Intangible assets are harder to sell and more likely to be specific to the company that makes them. Toyota invests millions in its lean production systems, but it would be impossible to separate these investments from their factories and somehow sell them off. And while some research and development gives rise to patents that can in some cases be sold, far more of it is tailored to the specific needs of the business that invests in it, certainly sufficiently so to make intellectual property markets very limited.
The second characteristic of intangible investments is that they generate spillovers. Suppose you run a business that makes flugelbinders, and you own a tangible asset in the form of a factory, and an intangible asset in the form of an excellent new design for a flugelbinder. It’s almost trivially easy to make sure that your firm gets most of the benefits from the factory: you put a lock on the door. If someone asks to use your factory for free, you politely refuse; if they break in, you can call the police and have them arrested; in most developed countries, this would be an open-and-shut case. Indeed, making sure you get the benefit from tangible assets you own, like a factory, is so simple that it seems a silly question to ask.
The designs, however, are a different business altogether. You can keep them secret to prevent their being copied, but competitors may be able to buy some flugelbinders and reverse-engineer them. You might be able to obtain a patent to discourage people from copying you, but your competitors may be able to “invent around” it, changing just enough aspects of the product that your patent offers no protection. Even if your patent is secure, getting redress against patent infringement is far more complicated than getting the police to sling intruders out of your factory—you may be in for months or years of litigation, and you may not win in the end.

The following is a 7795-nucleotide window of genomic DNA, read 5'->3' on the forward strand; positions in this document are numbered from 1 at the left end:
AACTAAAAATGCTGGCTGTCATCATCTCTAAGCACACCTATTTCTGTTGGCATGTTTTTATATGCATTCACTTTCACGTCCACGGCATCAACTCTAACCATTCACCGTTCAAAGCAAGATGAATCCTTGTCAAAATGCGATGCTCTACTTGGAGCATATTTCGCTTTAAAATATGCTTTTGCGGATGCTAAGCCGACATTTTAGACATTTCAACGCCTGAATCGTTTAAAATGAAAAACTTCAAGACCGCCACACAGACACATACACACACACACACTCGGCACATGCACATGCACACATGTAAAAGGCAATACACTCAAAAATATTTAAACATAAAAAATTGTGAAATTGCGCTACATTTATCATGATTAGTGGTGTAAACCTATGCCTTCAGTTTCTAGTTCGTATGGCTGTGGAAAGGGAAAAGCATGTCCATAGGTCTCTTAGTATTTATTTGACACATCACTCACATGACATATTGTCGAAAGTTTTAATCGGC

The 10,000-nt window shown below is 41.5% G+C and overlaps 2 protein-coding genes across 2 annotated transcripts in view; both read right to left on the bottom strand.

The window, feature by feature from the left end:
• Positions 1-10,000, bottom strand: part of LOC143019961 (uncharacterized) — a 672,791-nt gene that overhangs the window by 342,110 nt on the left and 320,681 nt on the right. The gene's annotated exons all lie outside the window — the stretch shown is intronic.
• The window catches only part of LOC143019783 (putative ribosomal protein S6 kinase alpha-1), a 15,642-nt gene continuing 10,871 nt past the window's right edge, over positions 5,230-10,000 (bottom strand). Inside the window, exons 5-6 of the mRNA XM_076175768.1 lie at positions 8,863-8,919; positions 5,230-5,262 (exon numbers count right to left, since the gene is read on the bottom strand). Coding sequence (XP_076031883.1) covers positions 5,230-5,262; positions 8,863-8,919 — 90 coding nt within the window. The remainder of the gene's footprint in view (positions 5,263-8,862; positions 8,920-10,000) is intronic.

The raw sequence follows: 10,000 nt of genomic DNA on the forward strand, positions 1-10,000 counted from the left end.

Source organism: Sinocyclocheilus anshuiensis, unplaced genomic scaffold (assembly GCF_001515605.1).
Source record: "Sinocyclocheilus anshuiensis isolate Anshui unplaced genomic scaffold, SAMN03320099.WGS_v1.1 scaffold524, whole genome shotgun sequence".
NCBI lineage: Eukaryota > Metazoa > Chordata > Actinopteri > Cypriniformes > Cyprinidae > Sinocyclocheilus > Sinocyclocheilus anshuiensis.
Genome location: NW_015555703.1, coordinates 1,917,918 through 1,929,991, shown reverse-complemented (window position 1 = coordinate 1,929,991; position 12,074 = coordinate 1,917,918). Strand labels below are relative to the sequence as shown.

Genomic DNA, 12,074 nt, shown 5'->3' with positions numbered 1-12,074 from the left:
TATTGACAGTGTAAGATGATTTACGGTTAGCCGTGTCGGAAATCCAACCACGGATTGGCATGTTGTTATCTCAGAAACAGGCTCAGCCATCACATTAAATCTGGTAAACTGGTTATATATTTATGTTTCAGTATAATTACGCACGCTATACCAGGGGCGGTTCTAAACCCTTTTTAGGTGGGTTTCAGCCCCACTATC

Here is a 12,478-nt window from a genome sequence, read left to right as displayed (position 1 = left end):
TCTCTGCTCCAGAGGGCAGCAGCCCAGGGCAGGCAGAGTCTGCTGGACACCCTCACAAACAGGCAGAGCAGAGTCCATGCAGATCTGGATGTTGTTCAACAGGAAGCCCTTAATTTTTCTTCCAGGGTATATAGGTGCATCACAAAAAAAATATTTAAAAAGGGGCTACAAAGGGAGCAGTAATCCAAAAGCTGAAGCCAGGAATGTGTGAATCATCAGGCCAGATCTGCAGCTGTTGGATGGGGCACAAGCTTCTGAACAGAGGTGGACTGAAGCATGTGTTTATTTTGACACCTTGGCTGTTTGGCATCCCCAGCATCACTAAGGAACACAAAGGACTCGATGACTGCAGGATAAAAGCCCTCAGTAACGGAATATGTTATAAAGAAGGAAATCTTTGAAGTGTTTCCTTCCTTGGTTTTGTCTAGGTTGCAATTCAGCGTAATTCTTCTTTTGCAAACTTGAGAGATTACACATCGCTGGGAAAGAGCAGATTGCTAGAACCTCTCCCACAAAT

After their world-leading first flight, the Wright brothers spent much of their time not developing better aircraft, but fighting rival developers who they felt were infringing on their patents. The tendency for others to benefit from what were meant to be private investments—what economists call spillovers—is a characteristic of many intangible investments.
Intangible assets are also more likely to be scalable. Consider Coke: the Coca Cola Company, based in Atlanta, Georgia, is responsible for only a limited number of the things that happen to produce a liter of Coke. Its most valuable assets are intangible: brands, licensing agreements, and the recipe for how to make the syrup that makes Coke taste like Coke. Most of the rest of the business of making and selling Coke is done by unrelated bottling companies, each of which has signed an agreement to produce Coke in its part of the world. These bottlers typically own their own bottling plants, sales forces, and vehicle fleets.